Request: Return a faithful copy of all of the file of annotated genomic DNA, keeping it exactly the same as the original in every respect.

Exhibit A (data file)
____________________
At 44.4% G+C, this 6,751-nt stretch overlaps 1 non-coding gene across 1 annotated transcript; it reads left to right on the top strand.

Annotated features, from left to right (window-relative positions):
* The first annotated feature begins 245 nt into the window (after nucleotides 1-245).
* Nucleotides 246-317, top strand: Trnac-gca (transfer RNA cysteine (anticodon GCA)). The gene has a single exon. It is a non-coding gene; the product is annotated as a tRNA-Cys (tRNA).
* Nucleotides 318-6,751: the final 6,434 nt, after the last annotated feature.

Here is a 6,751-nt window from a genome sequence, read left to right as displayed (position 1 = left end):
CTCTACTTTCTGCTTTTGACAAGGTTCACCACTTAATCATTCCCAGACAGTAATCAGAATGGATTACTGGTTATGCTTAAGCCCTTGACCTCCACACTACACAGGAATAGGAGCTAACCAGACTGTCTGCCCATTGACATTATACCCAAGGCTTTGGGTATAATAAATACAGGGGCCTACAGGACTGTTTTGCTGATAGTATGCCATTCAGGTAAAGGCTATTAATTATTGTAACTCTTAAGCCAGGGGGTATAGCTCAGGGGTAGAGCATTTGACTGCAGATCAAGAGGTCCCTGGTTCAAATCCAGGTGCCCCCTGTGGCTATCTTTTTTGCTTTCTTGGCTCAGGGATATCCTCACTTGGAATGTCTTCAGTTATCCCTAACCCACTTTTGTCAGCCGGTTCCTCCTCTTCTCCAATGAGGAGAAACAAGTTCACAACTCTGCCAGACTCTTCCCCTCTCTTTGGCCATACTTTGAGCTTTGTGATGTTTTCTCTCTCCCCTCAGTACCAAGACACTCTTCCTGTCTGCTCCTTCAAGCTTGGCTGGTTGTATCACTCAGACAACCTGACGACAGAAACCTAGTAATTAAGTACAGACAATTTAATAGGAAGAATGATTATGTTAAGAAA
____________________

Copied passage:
At 44.4% G+C, this 6,751-nt stretch overlaps 1 non-coding gene across 1 annotated transcript; it reads left to right on the top strand.

Annotated features, from left to right (window-relative positions):
* The first annotated feature begins 245 nt into the window (after nucleotides 1-245).
* Nucleotides 246-317, top strand: Trnac-gca (transfer RNA cysteine (anticodon GCA)). The gene has a single exon. It is a non-coding gene; the product is annotated as a tRNA-Cys (tRNA).
* Nucleotides 318-6,751: the final 6,434 nt, after the last annotated feature.

Here is a 6,751-nt window from a genome sequence, read left to right as displayed (position 1 = left end):
CTCTACTTTCTGCTTTTGACAAGGTTCACCACTTAATCATTCCCAGACAGTAATCAGAATGGATTACTGGTTATGCTTAAGCCCTTGACCTCCACACTACACAGGAATAGGAGCTAACCAGACTGTCTGCCCATTGACATTATACCCAAGGCTTTGGGTATAATAAATACAGGGGCCTACAGGACTGTTTTGCTGATAGTATGCCATTCAGGTAAAGGCTATTAATTATTGTAACTCTTAAGCCAGGGGGTATAGCTCAGGGGTAGAGCATTTGACTGCAGATCAAGAGGTCCCTGGTTCAAATCCAGGTGCCCCCTGTGGCTATCTTTTTTGCTTTCTTGGCTCAGGGATATCCTCACTTGGAATGTCTTCAGTTATCCCTAACCCACTTTTGTCAGCCGGTTCCTCCTCTTCTCCAATGAGGAGAAACAAGTTCACAACTCTGCCAGACTCTTCCCCTCTCTTTGGCCATACTTTGAGCTTTGTGATGTTTTCTCTCTCCCCTCAGTACCAAGACACTCTTCCTGTCTGCTCCTTCAAGCTTGGCTGGTTGTATCACTCAGACAACCTGACGACAGAAACCTAGTAATTAAGTACAGACAATTTAATAGGAAGAATGATTATGTTAAGAAA